The New England Small College Athletic Conference

A History

$39.95

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SKU: 9781476688503 Category: Tags: , ,

About the Book

The New England Small College Athletic Conference has won glowing appraisals in the sporting press since its founding in 1971. Established to strengthen intercollegiate sports in harmony with the high academic standards of its members—11 prestigious liberal arts colleges—the NESCAC is committed to equity and inclusion in athletic programs, and to providing only need-based financial aid. The Conference’s reputation attracts many gifted student athletes. Drawing extensively on campus archives, media reports and interviews, this book compares the NESCAC’s lofty strategy to reality, with a focus on recruiting, admissions, financial aid and diversity goals.

About the Author(s)

Dan Covell is a professor of sport management in the College of Business at Western New England University in Springfield, Massachusetts. He has worked in public and private secondary education as a coach, teacher and athletic administrator, and had a one-year administrative internship in Harvard University’s athletic department.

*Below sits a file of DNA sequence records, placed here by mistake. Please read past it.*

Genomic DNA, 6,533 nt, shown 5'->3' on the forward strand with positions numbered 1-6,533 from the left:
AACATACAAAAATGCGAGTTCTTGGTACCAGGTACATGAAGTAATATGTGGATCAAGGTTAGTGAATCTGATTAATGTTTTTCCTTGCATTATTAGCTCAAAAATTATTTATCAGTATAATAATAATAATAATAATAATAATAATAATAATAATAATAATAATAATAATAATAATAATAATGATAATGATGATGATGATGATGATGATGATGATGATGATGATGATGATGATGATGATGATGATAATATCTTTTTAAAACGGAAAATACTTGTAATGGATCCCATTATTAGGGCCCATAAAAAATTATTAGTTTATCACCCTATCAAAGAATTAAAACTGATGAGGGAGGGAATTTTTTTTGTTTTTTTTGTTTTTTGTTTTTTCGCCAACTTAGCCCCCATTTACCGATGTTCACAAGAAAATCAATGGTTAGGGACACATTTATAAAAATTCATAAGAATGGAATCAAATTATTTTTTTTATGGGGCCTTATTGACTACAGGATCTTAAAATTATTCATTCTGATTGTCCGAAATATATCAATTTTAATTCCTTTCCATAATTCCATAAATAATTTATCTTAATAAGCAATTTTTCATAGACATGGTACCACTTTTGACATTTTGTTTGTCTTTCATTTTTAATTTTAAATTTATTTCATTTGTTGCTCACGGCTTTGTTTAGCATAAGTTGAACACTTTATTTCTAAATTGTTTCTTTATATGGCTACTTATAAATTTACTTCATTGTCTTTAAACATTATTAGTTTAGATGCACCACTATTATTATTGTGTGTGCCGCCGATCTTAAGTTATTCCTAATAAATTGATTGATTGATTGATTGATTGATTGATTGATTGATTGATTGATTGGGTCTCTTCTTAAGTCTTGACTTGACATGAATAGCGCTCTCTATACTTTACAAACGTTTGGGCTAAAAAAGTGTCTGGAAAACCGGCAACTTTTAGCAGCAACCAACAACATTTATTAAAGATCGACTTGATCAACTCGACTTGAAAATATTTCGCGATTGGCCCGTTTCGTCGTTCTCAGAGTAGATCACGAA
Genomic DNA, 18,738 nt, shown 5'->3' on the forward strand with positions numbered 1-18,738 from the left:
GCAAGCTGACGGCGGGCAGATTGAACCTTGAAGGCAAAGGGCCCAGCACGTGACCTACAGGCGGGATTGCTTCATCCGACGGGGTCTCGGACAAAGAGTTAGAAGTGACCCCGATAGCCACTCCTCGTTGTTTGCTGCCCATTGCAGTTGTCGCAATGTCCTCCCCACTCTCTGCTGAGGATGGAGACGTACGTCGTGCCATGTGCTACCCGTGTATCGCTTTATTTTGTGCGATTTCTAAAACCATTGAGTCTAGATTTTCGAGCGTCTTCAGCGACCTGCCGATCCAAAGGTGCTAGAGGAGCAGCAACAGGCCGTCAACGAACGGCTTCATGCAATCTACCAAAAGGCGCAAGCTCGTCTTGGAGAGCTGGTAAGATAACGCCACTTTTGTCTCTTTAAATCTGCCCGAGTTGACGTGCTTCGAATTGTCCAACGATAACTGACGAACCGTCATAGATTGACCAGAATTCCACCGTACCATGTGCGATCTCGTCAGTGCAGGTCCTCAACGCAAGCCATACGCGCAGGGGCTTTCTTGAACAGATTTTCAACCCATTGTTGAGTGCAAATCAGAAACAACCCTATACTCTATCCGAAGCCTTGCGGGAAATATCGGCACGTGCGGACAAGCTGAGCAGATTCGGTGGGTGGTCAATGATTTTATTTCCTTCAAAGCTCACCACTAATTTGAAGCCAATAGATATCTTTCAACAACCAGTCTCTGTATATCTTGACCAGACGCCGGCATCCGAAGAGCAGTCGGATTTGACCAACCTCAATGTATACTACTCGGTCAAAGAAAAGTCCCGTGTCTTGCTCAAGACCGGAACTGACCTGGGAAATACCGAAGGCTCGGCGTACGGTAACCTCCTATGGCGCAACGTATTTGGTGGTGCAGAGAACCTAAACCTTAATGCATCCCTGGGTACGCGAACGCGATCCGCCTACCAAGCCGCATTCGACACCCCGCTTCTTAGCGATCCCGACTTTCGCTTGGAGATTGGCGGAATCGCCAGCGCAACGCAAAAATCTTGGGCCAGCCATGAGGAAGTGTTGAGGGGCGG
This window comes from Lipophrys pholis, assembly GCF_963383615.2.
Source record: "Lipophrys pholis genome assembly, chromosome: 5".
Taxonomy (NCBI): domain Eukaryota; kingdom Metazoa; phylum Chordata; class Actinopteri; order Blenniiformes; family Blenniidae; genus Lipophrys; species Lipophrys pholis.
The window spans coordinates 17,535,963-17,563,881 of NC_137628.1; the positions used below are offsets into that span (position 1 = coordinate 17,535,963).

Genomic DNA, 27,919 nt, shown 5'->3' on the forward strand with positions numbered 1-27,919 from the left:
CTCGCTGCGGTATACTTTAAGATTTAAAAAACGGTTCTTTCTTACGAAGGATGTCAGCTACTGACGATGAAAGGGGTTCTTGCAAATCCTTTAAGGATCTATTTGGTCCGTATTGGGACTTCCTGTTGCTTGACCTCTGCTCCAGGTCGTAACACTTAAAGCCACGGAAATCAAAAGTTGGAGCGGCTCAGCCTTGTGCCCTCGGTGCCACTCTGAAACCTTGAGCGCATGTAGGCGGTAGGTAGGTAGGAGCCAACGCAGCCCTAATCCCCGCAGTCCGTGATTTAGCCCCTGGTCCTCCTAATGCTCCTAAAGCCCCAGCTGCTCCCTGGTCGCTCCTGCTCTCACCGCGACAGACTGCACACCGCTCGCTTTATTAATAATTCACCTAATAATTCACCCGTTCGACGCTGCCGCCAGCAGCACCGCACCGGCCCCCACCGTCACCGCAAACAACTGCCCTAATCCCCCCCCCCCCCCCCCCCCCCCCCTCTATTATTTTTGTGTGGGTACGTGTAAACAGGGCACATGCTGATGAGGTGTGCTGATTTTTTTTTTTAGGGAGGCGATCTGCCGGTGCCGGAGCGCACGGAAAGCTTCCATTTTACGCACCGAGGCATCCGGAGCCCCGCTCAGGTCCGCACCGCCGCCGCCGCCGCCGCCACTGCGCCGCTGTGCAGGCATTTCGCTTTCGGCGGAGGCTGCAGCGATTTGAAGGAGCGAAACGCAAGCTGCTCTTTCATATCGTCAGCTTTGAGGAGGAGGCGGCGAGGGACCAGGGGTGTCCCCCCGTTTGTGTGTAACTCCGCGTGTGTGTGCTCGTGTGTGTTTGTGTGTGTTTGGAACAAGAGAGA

Bibliographic Details

Dan Covell

Foreword by Stephen Hardy
Format: softcover (6 x 9)
Pages: 273
Bibliographic Info: 14 photos, index
Copyright Date: 2022
pISBN: 978-1-4766-8850-3
eISBN: 978-1-4766-4579-7
Imprint: McFarland

Table of Contents

Foreword by Stephen Hardy 1
Introduction: “The Sweatiest of the Liberal Arts” 5
1. An Ideal Is Born: The Future NESCACs in the Emerging Intercollegiate Athletics Landscape 23
2. Establishing the Pentagonal Agreement: The Challenges of Formalization and ­Self-Interest 35
3. Alex Schulten, the 1.6 Rule, and the Artifice of the Ideal Image Exposed 55
4. The “Potted Ivy” Conference: From the Pentagonal Agreement to NESCAC 74
5. The New Conference Faces Immediate Challenges 101
6. “When All Hell Broke Loose”: The Realities of Postseason Play 132
7. No Longer So Pure and Simple: Managing the AP-Era Ideal 159
8. Recruiting: The Realities of Athletics Resource Acquisition 186
Epilogue: The Cultivation of a New Image Era 210
Chapter Notes 231
Bibliography 247
Index 257